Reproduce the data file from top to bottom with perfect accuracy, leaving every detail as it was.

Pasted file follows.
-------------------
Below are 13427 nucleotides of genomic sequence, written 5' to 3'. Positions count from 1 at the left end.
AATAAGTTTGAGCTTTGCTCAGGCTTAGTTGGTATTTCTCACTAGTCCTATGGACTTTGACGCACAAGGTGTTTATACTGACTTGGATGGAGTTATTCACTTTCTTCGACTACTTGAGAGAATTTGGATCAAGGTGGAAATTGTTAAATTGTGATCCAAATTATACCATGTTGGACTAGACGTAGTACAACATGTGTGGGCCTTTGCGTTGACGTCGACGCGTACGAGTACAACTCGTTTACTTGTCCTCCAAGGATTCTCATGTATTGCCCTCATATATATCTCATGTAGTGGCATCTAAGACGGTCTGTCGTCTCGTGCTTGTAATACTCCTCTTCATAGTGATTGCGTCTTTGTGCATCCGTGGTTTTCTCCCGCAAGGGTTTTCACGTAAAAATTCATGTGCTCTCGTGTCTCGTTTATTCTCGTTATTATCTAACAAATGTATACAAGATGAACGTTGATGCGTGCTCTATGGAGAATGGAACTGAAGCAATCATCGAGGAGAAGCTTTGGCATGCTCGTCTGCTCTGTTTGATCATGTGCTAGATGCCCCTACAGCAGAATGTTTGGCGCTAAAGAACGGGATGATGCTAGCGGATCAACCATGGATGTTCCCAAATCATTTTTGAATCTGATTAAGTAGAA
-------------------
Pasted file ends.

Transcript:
Below are 13427 nucleotides of genomic sequence, written 5' to 3'. Positions count from 1 at the left end.
AATAAGTTTGAGCTTTGCTCAGGCTTAGTTGGTATTTCTCACTAGTCCTATGGACTTTGACGCACAAGGTGTTTATACTGACTTGGATGGAGTTATTCACTTTCTTCGACTACTTGAGAGAATTTGGATCAAGGTGGAAATTGTTAAATTGTGATCCAAATTATACCATGTTGGACTAGACGTAGTACAACATGTGTGGGCCTTTGCGTTGACGTCGACGCGTACGAGTACAACTCGTTTACTTGTCCTCCAAGGATTCTCATGTATTGCCCTCATATATATCTCATGTAGTGGCATCTAAGACGGTCTGTCGTCTCGTGCTTGTAATACTCCTCTTCATAGTGATTGCGTCTTTGTGCATCCGTGGTTTTCTCCCGCAAGGGTTTTCACGTAAAAATTCATGTGCTCTCGTGTCTCGTTTATTCTCGTTATTATCTAACAAATGTATACAAGATGAACGTTGATGCGTGCTCTATGGAGAATGGAACTGAAGCAATCATCGAGGAGAAGCTTTGGCATGCTCGTCTGCTCTGTTTGATCATGTGCTAGATGCCCCTACAGCAGAATGTTTGGCGCTAAAGAACGGGATGATGCTAGCGGATCAACCATGGATGTTCCCAAATCATTTTTGAATCTGATTAAGTAGAA